♦ Section 145A of Income Tax Act, 1961
‘145A. Method of accounting in certain cases.—Notwithstanding anything to the contrary contained in section 145, the valuation of purchase and sale of goods and inventory for the purposes of determining the income chargeable under the head “Profits and gains of business or profession” shall be—
(a) in accordance with the method of accounting regularly employed by the assessee; and
(b) further adjusted to include the amount of any tax, duty, cess or fee (by whatever name called) actually paid or incurred by the assessee to bring the goods to the place of its location and condition as on the date of valuation.
Explanation.—For the purposes of this section, any tax, duty, cess or fee (by whatever name called) under any law for the time being in force, shall include all such payment notwithstanding any right arising as a consequence to such payment’.
On reading the above:-
1. Scope of Sec. 145A is limited to determination of income chargeable to the head Profit and gains of business and profession (“PGBP”). Hence, it can be safely said that implication stated in Sec 145A is limited to the head “PGBP”, but does not extent to the entire act.
2. Sec 145A is for determination of only income chargeable to tax, but not for determination of tax rate, thresholds etc. However, in the absence of any other definition of “turnover/ gross receipts” provided in the Act, it leads to different perspectives and interpretations. Further, it can be said the determination of income chargeable includes the aspects of determination of tax rate, threshold etc.
3. It should be kept in mind that during computation of income under the head “PGBP” the expense of indirect tax (to the extent paid before filing of return) is allowed to be reduced from the turnover.
Opinion: The turnover/ gross receipts should include indirect taxes only in the limited scenario of computation of income, but not for determination of tax rates, threshold limits etc.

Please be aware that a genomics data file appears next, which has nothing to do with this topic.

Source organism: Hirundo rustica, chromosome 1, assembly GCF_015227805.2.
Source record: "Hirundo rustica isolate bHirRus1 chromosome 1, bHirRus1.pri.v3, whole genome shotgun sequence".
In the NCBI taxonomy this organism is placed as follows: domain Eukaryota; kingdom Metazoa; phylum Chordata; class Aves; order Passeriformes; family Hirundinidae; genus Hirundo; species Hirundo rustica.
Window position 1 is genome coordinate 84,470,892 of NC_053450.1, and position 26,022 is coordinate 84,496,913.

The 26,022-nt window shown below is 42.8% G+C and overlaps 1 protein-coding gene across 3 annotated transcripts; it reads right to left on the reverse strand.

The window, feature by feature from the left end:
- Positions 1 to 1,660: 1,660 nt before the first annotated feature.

♦ Case law and Guidance note
Case laws stating that turnover/gross receipts should include indirect taxes:-
1. Hon,ble supreme court case of Chowranghee Sales Bureau Pvt. Ltd.
2. Jonnalla Narashimharao & Co. V. CIT (1993)[SC 200ITR588]
3. CIT V. T. Naggi Reddy (1993) [SC 1200 ITR 253]
Guidance stating that turnover/ gross receipts should not include indirect taxes:-
1. Guidance note by ICAI (click here to open)
On the analysis of the aforementioned, the caselaws supporting that turnover/ gross receipts should include indirect taxes can be differentiated from guidelines not including indirect taxes on the basis that inclusion was limited scenario of computation of income, but not for determination of tax rates, threshold limites etc.
♦ Key takeaways
Under the given facts and situation, it would be appropriate to ignore the amount of GST while calculating the gross turnover or gross receipts because of following reasons:
> Section 145A begins with “For the purpose of determining the income chargeable under the head “Profits and gains of business or profession” which limits the scope of the section.
> If GST recovered from customer is credited to Current Liability Accounts and payments to the authority are also debited to the said separate account, making it not actually received as turnover.
> Inclusion of GST in the turnover would inflate the tax effect on the assessee, i.e., presumptive income shall also be computed on the component of GST which is never treated as income of the assessee.